Wednesday, November 21, 2018

Eli S. Ricker: A Cautionary Tale

When one of my students, who is engaged in researching and drafting a research essay, described her intention of finding more than three times the required number of sources, I made a reference to Eli S. Ricker in my comments.

Eli S. Ricker, who was a county judge in Nebraska during the late 19th century, spent more than a decade collecting research on the interactions between American settlers and the Native people, with the intention of writing a book titled The Final Conflict Between the Red Man and the Pale Faces. He is known for having interviewed witnesses to Wounded Knee, for example. He became so engrossed in the research, collecting more than 1,500 pages of notes, that he never wrote the book.

As a cautionary tale for students and writers, the story of Eli S. Ricker emphasizes the importance of recognizing when to put the researching aside in favor of the writing. Research, although often more enjoyable than the writing, must come to a stop at some point.

Eli S. Ricker’s research has since been collected by Richard E. Jensen and published as two volumes, Voices of the American West, Volume 1: The Indian Interviews of Eli S. Ricker, 1903-1919 and Voices of the American West, Volume 2: The Settler and Soldier Interviews of Eli S. Ricker, 1903-1919.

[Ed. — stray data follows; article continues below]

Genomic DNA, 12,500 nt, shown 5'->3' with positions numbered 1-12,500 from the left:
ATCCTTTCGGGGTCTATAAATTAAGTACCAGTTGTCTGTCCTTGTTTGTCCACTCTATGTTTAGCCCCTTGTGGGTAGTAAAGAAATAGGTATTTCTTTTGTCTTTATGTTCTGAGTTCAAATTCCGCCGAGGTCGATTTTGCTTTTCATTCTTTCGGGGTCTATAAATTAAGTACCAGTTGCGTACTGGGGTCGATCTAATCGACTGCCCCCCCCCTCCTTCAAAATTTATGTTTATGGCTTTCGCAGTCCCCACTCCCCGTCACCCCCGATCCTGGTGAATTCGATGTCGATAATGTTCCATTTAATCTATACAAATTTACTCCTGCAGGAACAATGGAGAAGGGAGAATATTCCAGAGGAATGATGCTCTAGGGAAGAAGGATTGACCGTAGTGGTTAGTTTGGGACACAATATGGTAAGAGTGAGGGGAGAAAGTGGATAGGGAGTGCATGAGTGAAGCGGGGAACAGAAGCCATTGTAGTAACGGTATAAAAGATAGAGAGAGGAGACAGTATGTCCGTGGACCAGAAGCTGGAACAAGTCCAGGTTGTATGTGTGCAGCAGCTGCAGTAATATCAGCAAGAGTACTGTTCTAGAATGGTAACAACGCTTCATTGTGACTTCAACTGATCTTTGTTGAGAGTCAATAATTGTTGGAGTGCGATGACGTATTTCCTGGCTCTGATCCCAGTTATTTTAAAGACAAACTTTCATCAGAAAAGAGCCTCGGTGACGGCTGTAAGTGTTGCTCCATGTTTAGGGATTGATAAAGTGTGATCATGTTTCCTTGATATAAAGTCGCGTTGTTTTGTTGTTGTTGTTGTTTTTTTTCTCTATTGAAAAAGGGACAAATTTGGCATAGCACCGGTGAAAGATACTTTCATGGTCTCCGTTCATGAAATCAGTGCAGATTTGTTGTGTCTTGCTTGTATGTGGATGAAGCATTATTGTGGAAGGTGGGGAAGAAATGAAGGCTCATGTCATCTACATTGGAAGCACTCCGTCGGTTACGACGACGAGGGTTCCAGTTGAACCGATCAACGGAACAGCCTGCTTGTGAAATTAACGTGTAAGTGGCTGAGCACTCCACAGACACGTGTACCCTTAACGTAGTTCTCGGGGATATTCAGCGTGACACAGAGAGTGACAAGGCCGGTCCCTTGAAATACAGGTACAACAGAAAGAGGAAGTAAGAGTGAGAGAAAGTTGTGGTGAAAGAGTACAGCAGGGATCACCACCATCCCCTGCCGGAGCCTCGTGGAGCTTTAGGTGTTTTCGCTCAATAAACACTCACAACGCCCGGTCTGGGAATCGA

Thursday, November 01, 2018

Pictures From the Park

This last set of pictures comes from the park across the street from where I live.  These pictures cover a three or four day period in late October.

Color Within the City

Within the city where I live, it is possible to find a few secluded spots where the trees are particularly pretty.  As a colorblind person, I sometimes have problems distinguishing the subtleties because the reds in the first picture tend to create big splotches of color. The farmstead in the second picture is now threatened with an industrial park and the construction of houses to the south. That construction is not visible in pictures two through six.

Autumnal Transformation

This autumn has been a particularly colorful one where I live. I am adding two pictures below that show the transformation in one scene over the course of four or five days.